Congo will celebrate 50 years of independence in June, and the government wants the UN to start drawing down its troops, but with major security issues in the east and other problems in the northeast (with the Lord’s Resistance Army) and center (a new insurgency) of the country, it’s hard to see how the Congo can afford to let UN peacekeepers leave.
For all its problems, the UN mission still provides essential services in Congo – perhaps too many, some argue – and the new mandate says another year will be added to the mandate in June.
Rwandan Defense Forces march through Pinga, North Kivu, a former FDLR stronghold, in 2009. Photo: Michael J. Kavanagh
Q: How do Congo’s rich natural resources play into the conflict?
Michael J. Kavanagh: In December, the annual UN group of experts report on Congo outlined how armed groups were exploiting minerals like gold and tin ore to support their fighting. Burundi, Uganda, Tanzania and Rwanda were all implicated in the trafficking, as were a number of international companies.
Non-governmental armed groups control some mines and they tax transport routes in eastern Congo. The Congolese army – in particular ex-CNDP elements – also control mines and transport routes. The illegal trafficking is worth tens of millions of dollars, if not more.
The UN, EU, and U.S., among others, are all working on mechanisms to regulate the exploitation of minerals – something Congo needs for development – and hold individuals and companies accountable for illegal trafficking.
Q: Recently the IMF gave Congo a new loan of more than $500 million for showing signs of economic progress. What do you make of this?
Michael J. Kavanagh: It’s a big deal. The IMF will be giving Congo well over half a billion dollars in loans over the next three years through a program intended to increase growth and reduce poverty.
The loan program is an explicit signal to international donors that in spite of ongoing conflict in the east, Congo is making macroeconomic progress, and if that progress continues, Congo could be eligible for debt relief under a World Bank and IMF program called the Highly Indebted Poor Countries Initiative, or HIPC.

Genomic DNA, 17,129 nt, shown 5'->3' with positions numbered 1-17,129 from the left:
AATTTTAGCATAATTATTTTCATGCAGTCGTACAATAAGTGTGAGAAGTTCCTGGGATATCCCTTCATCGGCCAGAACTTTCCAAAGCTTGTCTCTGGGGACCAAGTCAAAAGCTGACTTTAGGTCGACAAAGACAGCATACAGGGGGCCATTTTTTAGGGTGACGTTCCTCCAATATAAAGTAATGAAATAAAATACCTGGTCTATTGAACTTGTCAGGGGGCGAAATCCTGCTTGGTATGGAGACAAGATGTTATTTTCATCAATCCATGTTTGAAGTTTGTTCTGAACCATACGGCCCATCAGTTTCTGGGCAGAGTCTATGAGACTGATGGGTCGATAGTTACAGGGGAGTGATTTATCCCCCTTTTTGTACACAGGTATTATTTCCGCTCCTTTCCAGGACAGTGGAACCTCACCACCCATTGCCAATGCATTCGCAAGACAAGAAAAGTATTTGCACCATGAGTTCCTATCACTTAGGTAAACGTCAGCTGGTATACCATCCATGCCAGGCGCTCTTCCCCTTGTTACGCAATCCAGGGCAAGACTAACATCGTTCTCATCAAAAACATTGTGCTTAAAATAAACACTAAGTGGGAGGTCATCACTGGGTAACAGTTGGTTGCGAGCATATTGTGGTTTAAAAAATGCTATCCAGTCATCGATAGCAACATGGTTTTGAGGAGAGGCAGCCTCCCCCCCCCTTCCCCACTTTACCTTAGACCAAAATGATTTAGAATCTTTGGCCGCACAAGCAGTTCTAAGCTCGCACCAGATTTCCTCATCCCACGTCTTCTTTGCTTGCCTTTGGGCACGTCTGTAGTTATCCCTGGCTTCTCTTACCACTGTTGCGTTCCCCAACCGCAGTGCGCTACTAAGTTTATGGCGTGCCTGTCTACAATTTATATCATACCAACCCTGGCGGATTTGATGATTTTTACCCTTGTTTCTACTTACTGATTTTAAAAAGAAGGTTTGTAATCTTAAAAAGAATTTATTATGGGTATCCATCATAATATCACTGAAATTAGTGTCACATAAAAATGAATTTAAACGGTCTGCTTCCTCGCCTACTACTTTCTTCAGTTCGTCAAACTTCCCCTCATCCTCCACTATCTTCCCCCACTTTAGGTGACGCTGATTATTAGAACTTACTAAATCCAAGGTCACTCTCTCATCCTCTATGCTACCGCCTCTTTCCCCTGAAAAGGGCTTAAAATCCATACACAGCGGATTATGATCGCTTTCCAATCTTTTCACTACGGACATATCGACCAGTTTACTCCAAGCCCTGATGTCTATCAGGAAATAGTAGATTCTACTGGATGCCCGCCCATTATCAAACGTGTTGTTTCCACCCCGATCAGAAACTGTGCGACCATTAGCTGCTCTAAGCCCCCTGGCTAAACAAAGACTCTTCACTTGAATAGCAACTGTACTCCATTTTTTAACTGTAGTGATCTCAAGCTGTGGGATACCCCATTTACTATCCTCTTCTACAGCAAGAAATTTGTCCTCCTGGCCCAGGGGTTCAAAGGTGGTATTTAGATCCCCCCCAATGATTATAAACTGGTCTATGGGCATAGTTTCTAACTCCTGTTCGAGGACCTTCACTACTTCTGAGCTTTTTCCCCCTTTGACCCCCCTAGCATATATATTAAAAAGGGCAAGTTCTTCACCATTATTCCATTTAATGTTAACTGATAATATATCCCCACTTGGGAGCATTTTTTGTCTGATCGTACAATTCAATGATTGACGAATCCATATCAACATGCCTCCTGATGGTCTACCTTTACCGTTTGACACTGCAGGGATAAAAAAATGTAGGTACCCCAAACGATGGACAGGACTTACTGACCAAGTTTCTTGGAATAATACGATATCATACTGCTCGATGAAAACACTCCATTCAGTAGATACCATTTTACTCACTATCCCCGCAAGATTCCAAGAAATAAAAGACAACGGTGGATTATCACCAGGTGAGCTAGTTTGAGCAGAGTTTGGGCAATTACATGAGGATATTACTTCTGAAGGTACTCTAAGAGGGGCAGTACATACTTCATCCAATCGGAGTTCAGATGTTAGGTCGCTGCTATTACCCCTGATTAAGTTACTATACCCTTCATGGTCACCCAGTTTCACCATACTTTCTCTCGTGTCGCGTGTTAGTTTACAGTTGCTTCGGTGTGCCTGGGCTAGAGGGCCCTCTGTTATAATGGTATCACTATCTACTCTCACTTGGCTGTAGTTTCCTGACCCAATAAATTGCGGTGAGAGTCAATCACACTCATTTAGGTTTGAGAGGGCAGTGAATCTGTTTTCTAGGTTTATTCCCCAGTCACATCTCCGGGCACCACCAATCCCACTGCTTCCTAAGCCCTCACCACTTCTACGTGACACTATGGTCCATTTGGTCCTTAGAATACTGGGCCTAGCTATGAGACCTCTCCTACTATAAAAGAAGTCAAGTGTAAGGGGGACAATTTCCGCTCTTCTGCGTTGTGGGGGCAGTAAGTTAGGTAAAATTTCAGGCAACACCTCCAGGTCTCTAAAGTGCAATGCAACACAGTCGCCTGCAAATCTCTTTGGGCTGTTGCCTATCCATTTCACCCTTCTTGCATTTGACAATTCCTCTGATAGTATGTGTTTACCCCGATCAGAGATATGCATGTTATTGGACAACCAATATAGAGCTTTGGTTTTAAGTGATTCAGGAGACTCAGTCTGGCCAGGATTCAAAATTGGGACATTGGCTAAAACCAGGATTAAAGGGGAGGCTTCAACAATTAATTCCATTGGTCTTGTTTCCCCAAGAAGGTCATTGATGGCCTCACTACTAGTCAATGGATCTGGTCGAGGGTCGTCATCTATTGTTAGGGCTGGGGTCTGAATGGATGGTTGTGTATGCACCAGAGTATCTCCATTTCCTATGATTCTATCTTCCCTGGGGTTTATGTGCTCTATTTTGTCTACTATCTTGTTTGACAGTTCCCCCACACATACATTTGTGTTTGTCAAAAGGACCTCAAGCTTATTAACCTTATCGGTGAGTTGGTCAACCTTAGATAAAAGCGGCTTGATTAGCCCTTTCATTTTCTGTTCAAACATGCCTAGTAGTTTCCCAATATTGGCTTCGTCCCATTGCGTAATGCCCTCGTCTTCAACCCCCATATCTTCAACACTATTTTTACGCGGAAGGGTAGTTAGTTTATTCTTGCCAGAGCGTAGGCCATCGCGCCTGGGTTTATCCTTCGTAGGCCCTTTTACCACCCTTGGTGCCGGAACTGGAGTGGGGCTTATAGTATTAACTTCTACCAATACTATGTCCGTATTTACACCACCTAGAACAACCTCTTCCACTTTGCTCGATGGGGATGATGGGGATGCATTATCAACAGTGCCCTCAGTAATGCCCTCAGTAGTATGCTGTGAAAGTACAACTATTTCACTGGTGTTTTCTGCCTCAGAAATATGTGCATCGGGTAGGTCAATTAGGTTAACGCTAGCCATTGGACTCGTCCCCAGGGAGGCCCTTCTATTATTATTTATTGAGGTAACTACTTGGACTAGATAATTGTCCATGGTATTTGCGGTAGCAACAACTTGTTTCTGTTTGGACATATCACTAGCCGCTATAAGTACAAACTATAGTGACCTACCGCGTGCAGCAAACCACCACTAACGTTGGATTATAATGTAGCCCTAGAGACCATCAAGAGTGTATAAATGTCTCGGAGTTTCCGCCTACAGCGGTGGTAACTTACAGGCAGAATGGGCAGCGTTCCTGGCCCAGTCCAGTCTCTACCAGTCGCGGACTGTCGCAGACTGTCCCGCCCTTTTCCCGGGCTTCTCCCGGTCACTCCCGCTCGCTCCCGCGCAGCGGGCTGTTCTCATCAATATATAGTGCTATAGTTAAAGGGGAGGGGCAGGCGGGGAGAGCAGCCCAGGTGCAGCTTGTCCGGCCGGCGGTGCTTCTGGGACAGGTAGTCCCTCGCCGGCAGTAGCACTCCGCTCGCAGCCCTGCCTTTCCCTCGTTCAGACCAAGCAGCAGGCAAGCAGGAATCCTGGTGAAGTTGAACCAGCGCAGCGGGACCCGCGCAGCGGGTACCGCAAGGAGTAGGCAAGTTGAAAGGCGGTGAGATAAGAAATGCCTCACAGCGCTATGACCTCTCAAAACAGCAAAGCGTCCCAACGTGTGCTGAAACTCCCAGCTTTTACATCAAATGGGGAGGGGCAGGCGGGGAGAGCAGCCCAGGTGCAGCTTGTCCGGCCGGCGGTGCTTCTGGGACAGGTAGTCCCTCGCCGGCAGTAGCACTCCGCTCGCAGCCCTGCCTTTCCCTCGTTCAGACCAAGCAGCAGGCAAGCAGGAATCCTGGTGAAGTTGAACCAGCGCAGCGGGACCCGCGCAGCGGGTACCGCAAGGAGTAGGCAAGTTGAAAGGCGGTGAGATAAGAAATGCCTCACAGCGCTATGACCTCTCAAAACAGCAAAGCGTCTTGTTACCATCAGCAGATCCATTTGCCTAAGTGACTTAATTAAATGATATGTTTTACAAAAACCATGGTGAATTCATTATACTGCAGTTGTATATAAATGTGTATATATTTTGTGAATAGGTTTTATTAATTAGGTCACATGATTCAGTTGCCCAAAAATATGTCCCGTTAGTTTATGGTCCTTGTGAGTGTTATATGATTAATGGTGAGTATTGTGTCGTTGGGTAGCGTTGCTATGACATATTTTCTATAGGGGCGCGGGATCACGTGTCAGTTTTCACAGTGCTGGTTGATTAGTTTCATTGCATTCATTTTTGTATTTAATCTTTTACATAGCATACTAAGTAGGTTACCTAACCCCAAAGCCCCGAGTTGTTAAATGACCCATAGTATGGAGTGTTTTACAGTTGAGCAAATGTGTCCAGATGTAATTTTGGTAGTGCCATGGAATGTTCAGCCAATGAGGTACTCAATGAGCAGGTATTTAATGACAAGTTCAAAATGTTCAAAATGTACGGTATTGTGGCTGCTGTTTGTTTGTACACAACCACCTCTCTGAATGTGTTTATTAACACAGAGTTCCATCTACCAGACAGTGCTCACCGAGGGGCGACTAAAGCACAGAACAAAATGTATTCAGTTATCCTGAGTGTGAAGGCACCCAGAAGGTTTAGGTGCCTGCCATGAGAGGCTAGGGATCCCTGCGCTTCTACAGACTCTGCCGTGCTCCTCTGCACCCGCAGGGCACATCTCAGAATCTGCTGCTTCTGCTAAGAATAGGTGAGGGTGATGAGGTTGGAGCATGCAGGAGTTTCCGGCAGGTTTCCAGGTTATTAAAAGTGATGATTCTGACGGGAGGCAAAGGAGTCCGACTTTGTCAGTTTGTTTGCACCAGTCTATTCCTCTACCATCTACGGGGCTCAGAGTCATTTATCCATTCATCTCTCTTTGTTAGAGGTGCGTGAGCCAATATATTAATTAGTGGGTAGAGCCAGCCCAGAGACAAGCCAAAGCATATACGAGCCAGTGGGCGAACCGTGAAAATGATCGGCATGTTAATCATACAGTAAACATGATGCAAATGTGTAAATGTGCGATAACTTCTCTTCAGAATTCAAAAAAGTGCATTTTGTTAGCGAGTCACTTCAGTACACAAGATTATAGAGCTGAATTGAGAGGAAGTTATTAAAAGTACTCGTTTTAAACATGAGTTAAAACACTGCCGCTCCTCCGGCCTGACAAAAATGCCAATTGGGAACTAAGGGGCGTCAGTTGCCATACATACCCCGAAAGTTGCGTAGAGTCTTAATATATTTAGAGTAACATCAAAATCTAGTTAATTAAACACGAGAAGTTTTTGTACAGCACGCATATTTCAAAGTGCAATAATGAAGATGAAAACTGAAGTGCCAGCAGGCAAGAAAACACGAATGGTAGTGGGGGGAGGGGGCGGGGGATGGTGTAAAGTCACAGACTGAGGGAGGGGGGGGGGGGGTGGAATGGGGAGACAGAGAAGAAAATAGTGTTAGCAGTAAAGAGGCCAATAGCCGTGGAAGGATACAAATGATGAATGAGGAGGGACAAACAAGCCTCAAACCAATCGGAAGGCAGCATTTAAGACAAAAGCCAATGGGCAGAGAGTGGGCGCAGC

You have to remember that after 15 years of war, years of dictatorship and rapacious colonialism before that, Congo is one of the poorest countries in the world.
Even with vast natural resources, the government is struggling to fix its infrastructure and pay its army, police and civil servants. IMF and World Bank loans and debt forgiveness are critical for the country to rebuild itself.
Forgiveness of most of Congo’s old debt (much of which was accumulated during years of dictatorship and war) would allow Congo to take on new debt to pay for new development and services.
A construction worker at a refugee camp takes a break during a rainstorm. Goma, North Kivu, 2009. Photo: Michael J. Kavanagh
Q: Are foreign investors optimistic about investing in Congo?
Michael J. Kavanagh: A few months ago, Congo completed a two and a half year review of international mining contracts, which was necessary but has been highly controversial.
At the moment, Congo is still renegotiating its mining contract with Phoenix-based Freeport McMoRan over one of the biggest copper and cobalt deposits in the world and it canceled a huge copper and cobalt contract with Canadian mining giant First Quantum last Fall.
This has created uncertainty regarding foreign investment in Congo.
On the one hand, many of these contracts were negotiated during the war and even if they’re legal, they’re not necessarily fair and needed to be renegotiated.
On the other hand, the mining review was far from transparent. It’s created an uneasy environment for potential and existing investors.
Growing and regulating its mining sector is probably the most important thing Congo can do to extricate itself from poverty; it’s also the sector most vulnerable to corruption.
One final prediction for the coming year: Angola and Congo have been allies for years, but there’s now a dispute over huge oil deposits off the coast of the two countries. It looks like Angola has been exploiting oil belonging to Congo, and the case has been sent to an international arbiter.
Angola is quietly furious, and this could seriously damage the relationship between the two countries and be a source of conflict over the next year. Something to think about, because Angola has always been the Congo’s ally of last resort when it’s faced serious security challenges.
– Lisa Biagiotti and Christine Kiernan
For more of Michael’s reporting, visit Worldfocus’ Crisis in Congo extended coverage page.